by the fashion industry; completely hijacked by
the fashion industry. Oh, it’s a complete… and
they don’t even ask about the bloody films. Just,
“What are you wearing?”’
‘Hollywood has
been hijacked
by the fashion
industry. It’s
just, “What are
you wearing?”’
onham Carter may not like dressing for
Hollywood, but she still loves dressing up – always
has since her childhood in Golders Green. ‘[In
my mind] I was always in some costume drama.
I was a fantasist.’ That Bonham Carter had a vivid
imaginary existence is not surprising in the light
of her upbringing. When Bonham Carter was five
her mother had a nervous breakdown, then when
she was 13 her father, a merchant banker, suffered
a stroke that left him in a wheelchair. Bonham
Carter responded by getting herself an agent.
‘I was gutsy,’ she says. ‘But that was because of
Dad. It was a conscious decision. I did actually
think, “Right, I’m on my own.” It was a bit of an
overreaction. He wasn’t dead, quite.’
She moved from South Hampstead High School
to Westminster in the sixth form, where Nick Clegg
remembers playing opposite her in a production
of The Changeling (she had to kick him in the
nethers). It was around this time that the director
Trevor Nunn saw a picture of her and cast her
in Lady Jane (‘back,’ says Bonham Carter, ‘when
I had one eyebrow practically’). She was also
offered the lead in A Room with a View, and so
began a career in bustles and corsets, which
culminated in her Oscar nomination for best
actress in The Wings of the Dove in 1997.
In the dress that she
wears as Miss Havisham
in the forthcoming film
of Great Expectations
Great Expectations
is out tomorrow
Throughout this period she lived at home with
her parents (her father died in 2004), only flying
the nest when she turned 30. Back then she was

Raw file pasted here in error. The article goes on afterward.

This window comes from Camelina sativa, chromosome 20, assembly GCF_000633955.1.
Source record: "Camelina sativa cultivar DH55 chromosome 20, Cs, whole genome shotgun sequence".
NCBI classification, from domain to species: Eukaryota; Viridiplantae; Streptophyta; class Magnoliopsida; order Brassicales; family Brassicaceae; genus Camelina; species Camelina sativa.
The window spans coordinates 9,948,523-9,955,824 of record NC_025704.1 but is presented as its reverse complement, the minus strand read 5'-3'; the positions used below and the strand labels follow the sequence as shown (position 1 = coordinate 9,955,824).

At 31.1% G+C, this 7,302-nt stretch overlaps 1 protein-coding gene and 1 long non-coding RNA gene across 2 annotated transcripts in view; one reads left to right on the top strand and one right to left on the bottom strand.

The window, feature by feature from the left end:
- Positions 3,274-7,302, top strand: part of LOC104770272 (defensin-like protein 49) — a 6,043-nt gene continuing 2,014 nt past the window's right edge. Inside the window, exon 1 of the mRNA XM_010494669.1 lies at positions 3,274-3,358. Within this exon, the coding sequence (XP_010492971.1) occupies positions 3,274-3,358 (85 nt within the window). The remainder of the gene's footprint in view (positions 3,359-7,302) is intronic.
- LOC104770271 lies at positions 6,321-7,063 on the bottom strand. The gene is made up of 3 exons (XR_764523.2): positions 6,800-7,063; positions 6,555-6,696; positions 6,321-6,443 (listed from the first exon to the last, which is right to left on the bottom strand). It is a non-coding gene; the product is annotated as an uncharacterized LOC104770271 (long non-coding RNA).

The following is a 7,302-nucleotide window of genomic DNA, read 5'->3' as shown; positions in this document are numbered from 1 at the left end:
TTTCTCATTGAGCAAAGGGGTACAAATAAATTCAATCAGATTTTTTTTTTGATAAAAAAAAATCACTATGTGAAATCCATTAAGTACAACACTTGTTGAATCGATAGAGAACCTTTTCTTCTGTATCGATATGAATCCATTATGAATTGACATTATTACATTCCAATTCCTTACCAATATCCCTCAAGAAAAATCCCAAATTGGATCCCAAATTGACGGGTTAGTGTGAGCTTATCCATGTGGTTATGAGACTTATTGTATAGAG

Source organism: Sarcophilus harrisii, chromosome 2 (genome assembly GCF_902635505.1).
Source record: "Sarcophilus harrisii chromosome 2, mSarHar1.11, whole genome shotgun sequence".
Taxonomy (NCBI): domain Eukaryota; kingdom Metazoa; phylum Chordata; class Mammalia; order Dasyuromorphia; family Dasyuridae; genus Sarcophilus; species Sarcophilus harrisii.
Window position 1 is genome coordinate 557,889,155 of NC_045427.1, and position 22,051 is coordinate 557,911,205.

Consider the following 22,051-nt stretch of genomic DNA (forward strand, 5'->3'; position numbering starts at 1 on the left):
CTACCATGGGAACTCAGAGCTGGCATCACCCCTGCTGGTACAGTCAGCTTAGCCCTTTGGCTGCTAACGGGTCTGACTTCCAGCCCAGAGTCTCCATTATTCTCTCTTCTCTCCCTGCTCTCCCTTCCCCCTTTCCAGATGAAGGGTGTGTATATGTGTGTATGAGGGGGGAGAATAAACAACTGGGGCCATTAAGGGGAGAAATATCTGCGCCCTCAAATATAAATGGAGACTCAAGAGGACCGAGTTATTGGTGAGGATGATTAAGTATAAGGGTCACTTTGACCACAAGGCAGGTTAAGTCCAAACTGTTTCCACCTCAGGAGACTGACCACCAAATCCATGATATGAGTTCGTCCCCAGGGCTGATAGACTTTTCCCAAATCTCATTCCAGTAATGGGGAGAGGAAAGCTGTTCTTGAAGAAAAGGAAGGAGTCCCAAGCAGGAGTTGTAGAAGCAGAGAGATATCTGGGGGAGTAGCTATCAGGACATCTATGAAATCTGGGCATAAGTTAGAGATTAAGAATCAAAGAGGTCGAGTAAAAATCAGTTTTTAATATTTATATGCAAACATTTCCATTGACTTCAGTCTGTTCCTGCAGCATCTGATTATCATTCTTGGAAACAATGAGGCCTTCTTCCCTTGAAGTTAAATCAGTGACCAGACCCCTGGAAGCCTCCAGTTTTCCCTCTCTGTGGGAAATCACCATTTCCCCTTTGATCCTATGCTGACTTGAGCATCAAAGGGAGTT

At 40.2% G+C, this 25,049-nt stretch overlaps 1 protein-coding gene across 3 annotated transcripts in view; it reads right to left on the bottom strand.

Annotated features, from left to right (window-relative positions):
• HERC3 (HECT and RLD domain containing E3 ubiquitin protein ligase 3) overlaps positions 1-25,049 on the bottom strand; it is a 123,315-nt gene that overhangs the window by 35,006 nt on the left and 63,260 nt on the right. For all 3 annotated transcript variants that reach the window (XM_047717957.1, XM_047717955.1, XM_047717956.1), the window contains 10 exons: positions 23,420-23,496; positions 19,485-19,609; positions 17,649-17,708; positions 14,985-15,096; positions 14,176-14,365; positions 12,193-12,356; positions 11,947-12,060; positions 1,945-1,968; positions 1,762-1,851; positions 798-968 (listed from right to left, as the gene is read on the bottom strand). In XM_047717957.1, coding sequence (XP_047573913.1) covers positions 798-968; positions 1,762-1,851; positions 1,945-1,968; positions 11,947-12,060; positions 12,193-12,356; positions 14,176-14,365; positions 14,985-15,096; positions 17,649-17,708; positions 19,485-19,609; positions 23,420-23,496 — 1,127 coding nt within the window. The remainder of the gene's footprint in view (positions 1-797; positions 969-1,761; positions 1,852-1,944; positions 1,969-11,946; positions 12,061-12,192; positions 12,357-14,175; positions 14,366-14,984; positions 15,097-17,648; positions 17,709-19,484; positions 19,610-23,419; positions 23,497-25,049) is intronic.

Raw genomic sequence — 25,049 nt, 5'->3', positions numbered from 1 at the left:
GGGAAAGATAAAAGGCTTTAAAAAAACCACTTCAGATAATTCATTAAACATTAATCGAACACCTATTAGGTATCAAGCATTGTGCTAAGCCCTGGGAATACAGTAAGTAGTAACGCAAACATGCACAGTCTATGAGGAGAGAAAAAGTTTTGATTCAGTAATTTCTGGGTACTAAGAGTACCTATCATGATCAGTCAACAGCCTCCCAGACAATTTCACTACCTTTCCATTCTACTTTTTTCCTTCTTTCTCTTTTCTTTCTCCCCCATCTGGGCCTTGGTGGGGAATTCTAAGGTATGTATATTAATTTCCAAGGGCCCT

defensive when quizzed about this arrangement,
now she’s able to see it more clearly. ‘Yeah, that
was big, aged 30. I postponed. I am definitely
a Peter Pan. I didn’t know why [I’d stayed] frankly
until I left and as soon as I left I realised I was
trying to make things better for Dad.’
It was while waiting for the Oscars ceremony
for The Wings of the Dove (she didn’t, in the end,
win) that she made a decisive move, taking the role
of the scruffy, chain-smoking vamp Marla Singer
in Fight Club. Bonham Carter revealed a different
her – the woman who loves disguise, who likes
to bring a bit of grit to those soft looks. It clearly
struck a chord with Tim Burton, who approached
her with an extraordinary
proposal for Planet of
the Apes. ‘Even though
he’d never met me
before, he phoned me
up and his first sentence
was, “Don’t get me
wrong, but I just had this
instinct, well, you were
the first person I thought
of to play a chimpanzee.”’
How did that go down?
‘Brilliant.’ She’s not
laughing. ‘No, I thought,
“Somebody gets me.”
He said, “I’ve never
met you, but I just have
this instinct that you
like to cover up.” And
I said, “You’re absolutely
right.” So, yep, it’s about losing yourself and
dressing up. Like with me I go over the top because
I put too many things on and I like teeth and
I like all that horrible…’
And so began Helena Bonham Carter’s life
with the ‘teeth’ and the ‘horrible’. It seems to have
served her and Burton well. But are they really
that offbeat? Well, maybe a little. But I think what
really makes people think of her and Burton as
weird is actually that they don’t conform to the
airbrushed norm, like so many of the rest of us –
only no one’s pointing a camera at us every day.
As to Bonham Carter’s future, she’s sanguine:
‘I do feel there are roles out there for me, but I do
touch wood because it’s an incredibly difficult
profession. I didn’t feel that confident in my
twenties, or frankly that much in my thirties, and
I’m sort of slowly getting there in my forties.
I know I’m definitely far more interesting now
than when I was younger.’ }
Gustavo Papaleo. Headdress by Claudia Moseley